We asked Minnesota teachers in MPR's Public Insight Network to share their thoughts following the school shooting in Connecticut on Friday.
Last month, 5-Hour Energy became associated with a different number -- 13 -- when the FDA announced it had received reports of 13 deaths whose circumstances included the use of the popular energy booster.
Master comedian Jonathan Winters presents a distinctive reading of "A Christmas Carol," using a special performing edition prepared by Charles Dickens for his own presentations.
At the Fitzgerald Theater, Kerri Miller interviews Chris Van Allsburg, author of "The Polar Express." It was the December 2004 selection for Talking Volumes, the joint book club of Minnesota Public Radio, the Star Tribune and the Loft Literary Center.
Lady Bird Johnson was an early environmentalist and one of the country's most influential first ladies. She campaigned alone, and sought to sell President Johnson's civil rights agenda in the deep south. "Lady Bird Johnson: Legacy of a First Lady" is a 2001 documentary from public radio station KUT in Austin, Texas. Lady Bird Johnson would have been 100 on December 22, 2012.
Even the most creative people sometimes find it difficult to find the right gifts for the holidays. But very few people would decline artisan chocolates.
Sure Advance LLC, based in Delaware, also agreed to stop lending to Minnesota customers unless the company registers to do business in the state and complies with state interest rate caps and other consumer protection laws.
The recent attack on the U.S. consulate in Benghazi underscores the dangers of extremist groups in Libya, and elsewhere in Africa. The rise of Islamism in Africa -- Mali, Nigeria, Kenya and Libya. A documentary from the America Abroad series.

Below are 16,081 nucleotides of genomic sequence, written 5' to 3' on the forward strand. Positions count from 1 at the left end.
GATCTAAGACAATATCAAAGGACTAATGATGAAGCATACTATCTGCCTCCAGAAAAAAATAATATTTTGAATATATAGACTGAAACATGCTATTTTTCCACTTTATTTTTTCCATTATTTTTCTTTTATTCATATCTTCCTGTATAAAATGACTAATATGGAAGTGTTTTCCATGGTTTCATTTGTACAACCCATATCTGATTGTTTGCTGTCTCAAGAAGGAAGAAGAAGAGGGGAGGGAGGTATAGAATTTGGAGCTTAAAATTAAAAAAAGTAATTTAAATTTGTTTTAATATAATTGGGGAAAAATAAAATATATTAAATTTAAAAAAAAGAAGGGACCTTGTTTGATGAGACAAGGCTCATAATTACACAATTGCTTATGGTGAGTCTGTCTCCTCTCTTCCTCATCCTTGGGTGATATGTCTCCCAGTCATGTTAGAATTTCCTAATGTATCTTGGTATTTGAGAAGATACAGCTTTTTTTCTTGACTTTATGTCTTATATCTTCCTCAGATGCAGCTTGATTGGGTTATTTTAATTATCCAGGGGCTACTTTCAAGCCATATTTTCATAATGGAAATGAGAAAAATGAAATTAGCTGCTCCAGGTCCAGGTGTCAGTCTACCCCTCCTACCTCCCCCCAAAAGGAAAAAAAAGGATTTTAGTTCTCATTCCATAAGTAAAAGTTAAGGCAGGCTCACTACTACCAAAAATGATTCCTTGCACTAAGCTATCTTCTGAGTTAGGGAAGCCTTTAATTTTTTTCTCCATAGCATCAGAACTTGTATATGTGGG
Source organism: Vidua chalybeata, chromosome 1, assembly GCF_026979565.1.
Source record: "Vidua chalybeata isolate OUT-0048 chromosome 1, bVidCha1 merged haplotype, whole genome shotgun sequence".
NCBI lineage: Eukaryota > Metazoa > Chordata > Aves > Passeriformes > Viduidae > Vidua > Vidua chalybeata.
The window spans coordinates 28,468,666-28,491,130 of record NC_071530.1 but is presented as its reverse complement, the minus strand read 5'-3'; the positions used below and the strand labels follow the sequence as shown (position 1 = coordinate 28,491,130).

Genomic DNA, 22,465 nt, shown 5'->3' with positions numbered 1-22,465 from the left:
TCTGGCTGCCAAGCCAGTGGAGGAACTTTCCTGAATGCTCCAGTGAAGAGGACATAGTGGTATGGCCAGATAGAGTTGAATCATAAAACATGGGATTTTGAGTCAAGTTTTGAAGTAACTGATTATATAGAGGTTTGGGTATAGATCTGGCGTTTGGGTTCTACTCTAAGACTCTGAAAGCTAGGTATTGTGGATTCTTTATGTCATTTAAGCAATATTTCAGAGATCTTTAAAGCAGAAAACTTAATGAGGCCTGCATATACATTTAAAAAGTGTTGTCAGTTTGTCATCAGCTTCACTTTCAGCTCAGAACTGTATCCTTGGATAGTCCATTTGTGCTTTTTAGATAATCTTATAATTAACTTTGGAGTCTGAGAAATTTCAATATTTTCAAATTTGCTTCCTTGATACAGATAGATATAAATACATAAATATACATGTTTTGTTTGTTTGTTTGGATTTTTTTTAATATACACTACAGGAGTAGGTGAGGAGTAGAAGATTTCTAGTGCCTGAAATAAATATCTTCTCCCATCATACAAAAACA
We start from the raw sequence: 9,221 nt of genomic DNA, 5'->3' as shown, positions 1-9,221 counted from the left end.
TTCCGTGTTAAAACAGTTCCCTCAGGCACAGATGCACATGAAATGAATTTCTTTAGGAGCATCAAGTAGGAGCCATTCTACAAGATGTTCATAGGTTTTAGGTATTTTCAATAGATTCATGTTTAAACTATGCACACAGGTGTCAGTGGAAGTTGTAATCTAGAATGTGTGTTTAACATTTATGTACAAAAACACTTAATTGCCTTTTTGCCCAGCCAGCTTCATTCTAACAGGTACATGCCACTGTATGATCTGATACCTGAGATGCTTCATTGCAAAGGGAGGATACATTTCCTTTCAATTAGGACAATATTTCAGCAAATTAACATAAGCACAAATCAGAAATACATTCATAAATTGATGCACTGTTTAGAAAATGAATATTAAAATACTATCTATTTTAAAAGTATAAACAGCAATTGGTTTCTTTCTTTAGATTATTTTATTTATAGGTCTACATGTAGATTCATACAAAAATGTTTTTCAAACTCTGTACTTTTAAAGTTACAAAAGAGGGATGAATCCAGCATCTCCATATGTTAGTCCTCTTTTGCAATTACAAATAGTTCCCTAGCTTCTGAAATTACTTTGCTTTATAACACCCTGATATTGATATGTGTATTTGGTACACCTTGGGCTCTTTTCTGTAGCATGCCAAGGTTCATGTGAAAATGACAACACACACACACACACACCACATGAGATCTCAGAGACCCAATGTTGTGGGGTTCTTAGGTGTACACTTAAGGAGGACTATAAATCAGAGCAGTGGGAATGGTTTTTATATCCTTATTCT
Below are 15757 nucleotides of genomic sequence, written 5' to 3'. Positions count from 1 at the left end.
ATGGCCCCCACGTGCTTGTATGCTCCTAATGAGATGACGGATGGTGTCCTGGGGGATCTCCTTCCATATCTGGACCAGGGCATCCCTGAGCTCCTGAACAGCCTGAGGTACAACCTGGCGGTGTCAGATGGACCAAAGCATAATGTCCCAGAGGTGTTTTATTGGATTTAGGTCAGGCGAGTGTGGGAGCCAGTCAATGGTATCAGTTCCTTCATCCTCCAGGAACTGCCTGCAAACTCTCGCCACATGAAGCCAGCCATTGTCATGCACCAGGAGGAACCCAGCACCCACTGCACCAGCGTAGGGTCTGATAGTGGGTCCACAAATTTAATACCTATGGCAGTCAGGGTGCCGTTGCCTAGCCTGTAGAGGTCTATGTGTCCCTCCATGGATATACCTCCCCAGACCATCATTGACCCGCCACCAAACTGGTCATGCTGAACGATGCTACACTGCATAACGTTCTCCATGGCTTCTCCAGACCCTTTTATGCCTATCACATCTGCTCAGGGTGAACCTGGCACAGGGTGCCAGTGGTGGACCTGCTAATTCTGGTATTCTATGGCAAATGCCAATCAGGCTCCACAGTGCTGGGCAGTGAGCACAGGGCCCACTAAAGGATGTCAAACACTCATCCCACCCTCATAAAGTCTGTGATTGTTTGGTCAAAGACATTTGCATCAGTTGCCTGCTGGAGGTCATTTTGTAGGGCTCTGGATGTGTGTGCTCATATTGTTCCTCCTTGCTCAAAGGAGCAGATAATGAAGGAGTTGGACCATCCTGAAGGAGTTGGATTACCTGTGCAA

Even the most creative people sometimes find it difficult to find the right gifts for the holidays. But very few people would decline artisan chocolates. The following chocolates are locally produced.
Robert H. Bork, who stepped in to fire the Watergate prosecutor at Richard Nixon's behest and whose failed 1980s nomination to the Supreme Court helped draw the modern boundaries of cultural fights over abortion, civil rights and other issues, has died. He was 85.
Spurred by a horrific elementary school shooting, President Barack Obama tasked his administration Wednesday with creating concrete proposals to reduce gun violence that has plagued the country.
Minnesota Democratic Senators Amy Klobuchar and Al Franken and Republican Rep. Erik Paulsen are working to delay or repeal the implementation of the medical device tax that is set to go into effect on January 1.
The leaders of an independent panel that blamed systematic State Department management and leadership failures for gross security lapses in the deadly Sept. 11 attack on a U.S. diplomatic mission in Libya will explain their findings to Congress on Wednesday.
Early plans for what could be the Twin Cities' fourth light-rail transit spoke are moving ahead, with the blessing of the city of Golden Valley.
Survivors of the Red Lake school shooting in 2005 are on the road to Newtown, Connecticut today to show their support for the victims and survivors of the elementary school shooting there. And they have a gift to share.
Minneapolis Mayor R.T. Rybak has formed a political action committee that will allow him to raise money and donate it to candidates for state office in Minnesota. Will he seek a fourth term as mayor?
The major tax overhaul that Minnesota lawmakers are expected to consider next year could include some significant changes in the state sales tax. Extending the sales tax to clothing remains an unpopular and unlikely option, but many other transactions could be taxed for the first time as a way to boost state revenues.
Instagram, the popular mobile photo-sharing service now owned by Facebook, said Tuesday that it will remove language from its new terms of service suggesting that users' photos could appear in advertisements.